The City of Greensboro and Roy Carroll (who owns this newspaper) have been going round and round on a parking deck deal on land Carroll owns on the corner of Bellemeade and Eugene streets across from the First National Bank Field. But it looks like they have come up with a plan that’s going to benefit Greensboro, Guilford County and Carroll.
Greensboro is going to buy the the Sandhills Center Mental Health Building and the surrounding land at 201 N. Eugene St. from Guilford County for about $5.5 million. Councilmember Nancy Hoffmann said that if you consider building had value, the deal looked a lot better for the city. If you considered that the building needed to be torn down, then it’s not as good a deal, but still not a bad deal. As part of the purchase agreement, the city is going to lease the building back to Guilford County for two years at $1 a year.
According to Mayor Nancy Vaughan, the City Council plans to approve the purchase at its July 17 meeting and then Greensboro will build its own parking deck on the property next to Carroll’s lot on the corner. Vaughan said that Carroll would sell them a small piece of his lot to make the parking deck fit and the city planned to sell Carroll some of the excess land for the hotel, office, residential and retail development.
Vaughan said, “I think it’s a really good solution.”
She added, “It’s a good deal for the county.”
She said the county would get some cash (no doubt the schools are already asking for it) and get to use the Sandhills building for two years.
Vaughan said, “It’s a much cleaner development deal and makes the price of the parking deck much lower.”
Carroll said that everything was preliminary at this point but that the plan was to bury the parking deck behind the office, hotel and mixed-use buildings so that it would not be visible from Eugene Street. But the garage would have access to both Eugene and Bellemeade Streets. Carroll said the current plan under consideration would require him to sell some of the corner lot to the city to get the parking deck to fit where they want it and he would buy some land for his development.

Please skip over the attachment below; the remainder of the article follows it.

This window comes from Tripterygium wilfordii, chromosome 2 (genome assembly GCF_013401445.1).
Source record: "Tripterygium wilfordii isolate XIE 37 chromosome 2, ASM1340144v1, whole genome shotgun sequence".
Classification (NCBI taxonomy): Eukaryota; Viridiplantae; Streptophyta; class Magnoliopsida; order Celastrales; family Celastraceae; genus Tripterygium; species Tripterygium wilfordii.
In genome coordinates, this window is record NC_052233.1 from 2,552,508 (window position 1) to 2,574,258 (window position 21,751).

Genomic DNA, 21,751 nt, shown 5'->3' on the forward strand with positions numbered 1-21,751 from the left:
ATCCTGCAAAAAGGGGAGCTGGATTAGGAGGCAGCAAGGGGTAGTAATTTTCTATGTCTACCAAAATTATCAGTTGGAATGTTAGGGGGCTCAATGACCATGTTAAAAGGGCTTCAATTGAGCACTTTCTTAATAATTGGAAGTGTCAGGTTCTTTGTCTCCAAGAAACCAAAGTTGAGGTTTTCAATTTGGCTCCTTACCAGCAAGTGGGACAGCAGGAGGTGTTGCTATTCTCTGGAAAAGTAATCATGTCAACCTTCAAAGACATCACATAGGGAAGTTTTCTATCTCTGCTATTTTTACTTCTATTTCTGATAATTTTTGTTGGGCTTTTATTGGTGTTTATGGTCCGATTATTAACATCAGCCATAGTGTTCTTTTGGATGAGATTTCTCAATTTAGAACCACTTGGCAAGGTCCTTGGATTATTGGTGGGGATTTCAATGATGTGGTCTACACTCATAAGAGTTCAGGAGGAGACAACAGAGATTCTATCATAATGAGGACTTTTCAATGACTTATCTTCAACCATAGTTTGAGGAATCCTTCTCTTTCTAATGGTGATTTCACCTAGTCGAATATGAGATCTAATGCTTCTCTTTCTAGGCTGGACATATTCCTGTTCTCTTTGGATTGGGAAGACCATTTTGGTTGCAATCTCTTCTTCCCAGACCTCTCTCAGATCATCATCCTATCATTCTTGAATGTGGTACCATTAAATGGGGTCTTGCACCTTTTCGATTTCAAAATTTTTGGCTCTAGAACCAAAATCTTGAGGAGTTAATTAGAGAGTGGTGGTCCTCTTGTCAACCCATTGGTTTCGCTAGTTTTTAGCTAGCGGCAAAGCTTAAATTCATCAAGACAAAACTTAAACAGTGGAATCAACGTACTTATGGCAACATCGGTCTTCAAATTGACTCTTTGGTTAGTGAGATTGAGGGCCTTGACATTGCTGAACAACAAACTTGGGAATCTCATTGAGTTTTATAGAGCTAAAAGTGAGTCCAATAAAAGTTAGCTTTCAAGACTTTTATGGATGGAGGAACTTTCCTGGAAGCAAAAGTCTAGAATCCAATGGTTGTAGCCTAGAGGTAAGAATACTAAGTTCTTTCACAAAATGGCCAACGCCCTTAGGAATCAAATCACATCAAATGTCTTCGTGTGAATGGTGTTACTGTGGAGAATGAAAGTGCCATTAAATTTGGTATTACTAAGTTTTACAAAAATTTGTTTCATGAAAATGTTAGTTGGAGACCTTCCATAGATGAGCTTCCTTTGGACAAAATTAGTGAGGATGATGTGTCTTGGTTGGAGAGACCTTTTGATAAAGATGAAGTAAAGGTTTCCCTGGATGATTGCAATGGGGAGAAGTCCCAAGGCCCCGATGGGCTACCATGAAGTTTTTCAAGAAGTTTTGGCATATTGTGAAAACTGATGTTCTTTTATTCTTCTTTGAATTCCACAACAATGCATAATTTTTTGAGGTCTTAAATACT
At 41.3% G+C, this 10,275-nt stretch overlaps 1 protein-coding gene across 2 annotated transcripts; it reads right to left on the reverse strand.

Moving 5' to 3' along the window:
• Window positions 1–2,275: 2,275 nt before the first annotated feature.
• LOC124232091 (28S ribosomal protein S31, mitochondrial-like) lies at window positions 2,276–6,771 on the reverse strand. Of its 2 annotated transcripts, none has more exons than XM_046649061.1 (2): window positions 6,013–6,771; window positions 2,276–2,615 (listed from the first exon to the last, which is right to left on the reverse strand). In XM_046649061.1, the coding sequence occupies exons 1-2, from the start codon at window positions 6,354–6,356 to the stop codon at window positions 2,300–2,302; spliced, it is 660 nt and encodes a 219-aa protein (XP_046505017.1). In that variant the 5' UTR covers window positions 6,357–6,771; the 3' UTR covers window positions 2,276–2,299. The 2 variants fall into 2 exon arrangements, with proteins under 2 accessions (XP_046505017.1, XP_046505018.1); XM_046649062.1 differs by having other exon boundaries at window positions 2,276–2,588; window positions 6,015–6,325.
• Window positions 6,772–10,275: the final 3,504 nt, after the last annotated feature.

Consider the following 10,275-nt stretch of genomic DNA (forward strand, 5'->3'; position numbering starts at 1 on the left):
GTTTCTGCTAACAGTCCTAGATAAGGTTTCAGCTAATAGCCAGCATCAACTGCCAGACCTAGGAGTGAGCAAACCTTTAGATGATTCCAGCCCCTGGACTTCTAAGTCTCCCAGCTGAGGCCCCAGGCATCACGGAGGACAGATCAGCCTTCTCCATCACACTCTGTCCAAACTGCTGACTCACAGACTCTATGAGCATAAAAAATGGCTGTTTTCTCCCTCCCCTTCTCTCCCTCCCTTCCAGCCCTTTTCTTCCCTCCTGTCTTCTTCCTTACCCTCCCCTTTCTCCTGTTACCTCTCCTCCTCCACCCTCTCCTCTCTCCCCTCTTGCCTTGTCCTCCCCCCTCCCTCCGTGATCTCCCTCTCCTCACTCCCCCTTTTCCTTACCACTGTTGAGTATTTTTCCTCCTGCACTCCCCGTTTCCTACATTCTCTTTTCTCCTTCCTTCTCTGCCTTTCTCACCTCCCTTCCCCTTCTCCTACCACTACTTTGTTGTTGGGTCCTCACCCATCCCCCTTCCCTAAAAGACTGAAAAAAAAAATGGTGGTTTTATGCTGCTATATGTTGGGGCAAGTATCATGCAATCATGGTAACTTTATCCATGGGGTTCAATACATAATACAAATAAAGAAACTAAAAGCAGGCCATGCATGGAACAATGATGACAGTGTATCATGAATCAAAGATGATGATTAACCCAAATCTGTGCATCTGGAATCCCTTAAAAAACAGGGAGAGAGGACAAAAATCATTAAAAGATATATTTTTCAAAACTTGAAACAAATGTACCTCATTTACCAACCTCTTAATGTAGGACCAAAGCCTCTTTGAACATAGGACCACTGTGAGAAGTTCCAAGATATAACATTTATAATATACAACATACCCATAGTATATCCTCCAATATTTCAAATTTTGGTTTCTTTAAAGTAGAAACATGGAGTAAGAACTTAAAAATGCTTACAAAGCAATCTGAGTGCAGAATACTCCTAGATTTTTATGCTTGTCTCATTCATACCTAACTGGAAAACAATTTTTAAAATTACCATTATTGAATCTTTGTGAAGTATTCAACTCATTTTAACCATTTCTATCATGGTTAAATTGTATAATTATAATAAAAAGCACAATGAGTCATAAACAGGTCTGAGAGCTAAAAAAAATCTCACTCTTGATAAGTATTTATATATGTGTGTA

Carroll said, “We’re not using prime street frontage for a parking deck.”
He said that this would allow the Project Slugger building to move forward. Project Slugger is the six- or nine-story office building planned to sit right beside the First National Bank Field, and it needs dedicated parking, which is what was pushing this whole city parking deck plan in the beginning.
Carroll said, “I think it’s a better plan at the end of the day, for the city, the county, Project Slugger and us. Everybody comes out good on this deal.”
He added, “The taxpayer benefits too because there’ll be $120 million worth of new development going on the tax rolls.”
Carroll said that the current plan for his project was to build the office building on the corner and then a 150-room Aloft Hotel with some retail and residential on Eugene Street. He said this plan gave him more usable space on his site without having a big parking deck eating up so much of the property.
Vaughan said that even considering the city would have to eat the design fees for the earlier plan, the city would save about $6 million or $7 million on building the deck. She said, “It’s a much cleaner development deal. It’s less expensive and quicker to build. There are no air rights to worry about and we don’t have to build a supersized parking deck that someone may never build on top of. It’s much simpler all the way around.”
Both Vaughan and Carroll gave City Manager David Parrish credit for putting together a deal that would work.
Carroll said, “One thing I’ve learned to appreciate about David is he’s an outside-the-box thinker. He’s had some difficult problems to solve and worked them out for the city. I think he’ll make an outstanding city manager.”
The original plan was to build a city-owned parking deck with retail on the first floor, and then Carroll was going to build a hotel, office and residential structure on top of the city-owned deck.
In April, Vaughan called Carroll and said the deal was off and the city planned to buy property from the Guilford Merchants Association (GMA) and build the parking deck across the street. The city said Carroll had missed the deadline to complete negotiations and Carroll said he didn’t even know there was a deadline.
There never was any discernible movement by the city to buy the land from the GMA and build a parking deck on its parking lot across the street, but that was the story the city was selling.
So the whole deal was at loggerheads when Parrish took over as city manager on May 1. It didn’t take Parrish long to figure out a different and, by all accounts, better way to get things done.
The city still has to buy the land and design a parking deck, but if all goes as planned, dirt could be moving pretty soon.